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Klamath Tribes want upstream salmon back


Published January 12, 2005


CHILOQUIN - A new license for Klamath River dams should help get salmon upstream, the Klamath Tribes say.

"It's a huge gap in the Upper Basin's fauna," said tribal biologist Larry Dunsmoor.

Restoring chinook salmon is the major goal of the Tribes in the relicensing, and Tuesday they made their case in a meeting with the staff of the Federal Energy Regulatory Commission.

The Tribes' leaders haven't taken a stance on how to do so, said Torina Case, Tribes' Council secretary.

Ways of getting the fish back up to the Basin include adding fish ladders to the dams, trucking the fish around the dams or removing the dams completely.

"All these options are on the table," Case said.

The federal officials held the three-hour meeting to learn about the Tribes and what they have at stake in the relicensing. The company's license to operate the dams expires in 2006.

Although Upper Klamath Lake has water quality and temperature problems in the summer, Dunsmoor said, the lake would support salmon in spring and fall migrations. He said there is some salmon habitat in the rivers above the lake, but a good deal of restoration would need to be done on many of them.

He said dam removal would be the best way to get salmon into the Basin, but the Tribes are evaluating the other options.

"The fish just need to be able to move when they need to move," Dunsmoor said.

Whether PacifiCorp has to mitigate for the effects of the power project on Upper Klamath Lake and the Klamath River near Keno is one of many issues the commission is weighing, said John Mudre, who is managing the relicensing for the commission.

"Nobody said this was going to be easy," he said.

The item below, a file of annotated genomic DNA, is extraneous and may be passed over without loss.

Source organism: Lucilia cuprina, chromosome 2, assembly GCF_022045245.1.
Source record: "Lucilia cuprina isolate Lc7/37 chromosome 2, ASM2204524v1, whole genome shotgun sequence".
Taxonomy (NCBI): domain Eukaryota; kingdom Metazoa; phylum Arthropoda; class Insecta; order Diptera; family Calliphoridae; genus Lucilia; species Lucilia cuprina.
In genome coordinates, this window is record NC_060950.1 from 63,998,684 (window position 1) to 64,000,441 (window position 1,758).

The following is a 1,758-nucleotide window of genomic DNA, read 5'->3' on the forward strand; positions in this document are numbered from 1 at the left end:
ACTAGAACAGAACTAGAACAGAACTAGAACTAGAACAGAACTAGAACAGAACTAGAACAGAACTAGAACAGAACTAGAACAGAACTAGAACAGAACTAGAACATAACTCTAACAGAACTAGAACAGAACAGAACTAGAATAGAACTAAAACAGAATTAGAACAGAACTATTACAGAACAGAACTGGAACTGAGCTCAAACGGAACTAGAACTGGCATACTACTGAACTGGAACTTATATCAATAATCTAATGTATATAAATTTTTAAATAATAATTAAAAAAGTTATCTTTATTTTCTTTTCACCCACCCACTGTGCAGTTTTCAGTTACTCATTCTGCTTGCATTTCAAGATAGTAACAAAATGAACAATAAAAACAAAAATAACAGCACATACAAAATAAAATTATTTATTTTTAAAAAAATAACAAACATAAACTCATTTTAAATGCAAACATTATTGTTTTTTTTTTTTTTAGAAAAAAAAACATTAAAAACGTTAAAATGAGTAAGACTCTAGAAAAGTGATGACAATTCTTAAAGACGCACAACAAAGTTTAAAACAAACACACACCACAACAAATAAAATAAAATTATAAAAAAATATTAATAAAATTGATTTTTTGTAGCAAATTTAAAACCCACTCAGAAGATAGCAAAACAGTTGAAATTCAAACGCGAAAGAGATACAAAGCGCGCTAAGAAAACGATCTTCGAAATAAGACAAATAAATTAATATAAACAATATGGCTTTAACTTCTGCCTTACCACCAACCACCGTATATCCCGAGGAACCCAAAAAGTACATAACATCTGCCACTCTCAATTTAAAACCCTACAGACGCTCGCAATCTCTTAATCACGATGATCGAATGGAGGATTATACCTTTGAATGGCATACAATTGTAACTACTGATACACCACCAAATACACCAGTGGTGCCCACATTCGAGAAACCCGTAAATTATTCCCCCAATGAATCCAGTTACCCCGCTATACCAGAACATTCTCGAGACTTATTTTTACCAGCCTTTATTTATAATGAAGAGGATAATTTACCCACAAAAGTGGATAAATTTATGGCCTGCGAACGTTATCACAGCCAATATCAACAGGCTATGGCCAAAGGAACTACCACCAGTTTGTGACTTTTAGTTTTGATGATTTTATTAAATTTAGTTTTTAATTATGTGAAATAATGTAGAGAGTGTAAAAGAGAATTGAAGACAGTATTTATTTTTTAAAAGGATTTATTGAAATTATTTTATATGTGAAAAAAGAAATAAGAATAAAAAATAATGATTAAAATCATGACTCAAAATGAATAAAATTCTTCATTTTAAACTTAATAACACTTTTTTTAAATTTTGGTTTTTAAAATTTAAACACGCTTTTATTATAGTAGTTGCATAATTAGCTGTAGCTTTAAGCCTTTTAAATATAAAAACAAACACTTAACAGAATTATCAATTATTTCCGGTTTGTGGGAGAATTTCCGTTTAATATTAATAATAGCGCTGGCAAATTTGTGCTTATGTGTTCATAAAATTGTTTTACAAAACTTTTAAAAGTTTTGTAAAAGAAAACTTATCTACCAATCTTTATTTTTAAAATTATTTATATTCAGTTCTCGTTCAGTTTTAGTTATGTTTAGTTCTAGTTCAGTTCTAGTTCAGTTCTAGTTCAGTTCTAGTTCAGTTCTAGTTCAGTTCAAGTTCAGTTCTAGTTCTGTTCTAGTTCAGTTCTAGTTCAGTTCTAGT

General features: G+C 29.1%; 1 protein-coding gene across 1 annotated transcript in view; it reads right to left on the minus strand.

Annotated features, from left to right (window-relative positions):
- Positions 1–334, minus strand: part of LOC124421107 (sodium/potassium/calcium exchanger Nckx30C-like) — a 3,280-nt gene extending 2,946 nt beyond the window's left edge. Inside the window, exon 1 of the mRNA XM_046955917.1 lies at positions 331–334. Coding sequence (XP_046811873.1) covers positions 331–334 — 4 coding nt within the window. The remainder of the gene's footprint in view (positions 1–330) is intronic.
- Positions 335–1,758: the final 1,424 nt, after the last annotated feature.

Currently, the project has six hydroelectric and one flow-control dam. It generates 151 megawatts of power, or about a third as much energy as the Klamath Falls cogeneration plant. In its application, PacifiCorp plans to shut down two small powerhouses on the Link River and have the U.S. Bureau of Reclamation take over Keno Dam, the regulatory dam.

PacifiCorp didn't include a return of salmon to the Basin in its application, said Jon Coney, company spokesman in Portland, but that doesn't mean it won't be done as part of the final relicensing.

"We've said all along that nothing is off of the table," he said in an interview Tuesday.

After Dunsmoor's presentation, some of the Tribes arguments for the return of salmon turned emotional and spiritual. Elwood Miller, Tribes natural resources director, said the Tribes have been dealing with the issue for 90-plus years, and the salmon are a missing link in their culture.

He pointed to a collection of hand woven basket artifacts kept in a display case in the auditorium.

"Some of the baskets here probably carried some of the fish we are talking about," he said.

After the meeting, the federal officials headed south. They are meeting with the Hoopa Valley Tribe in Hoopa, Calif., Thursday and with the Yurok Tribe in Klamath, Calif., Friday.






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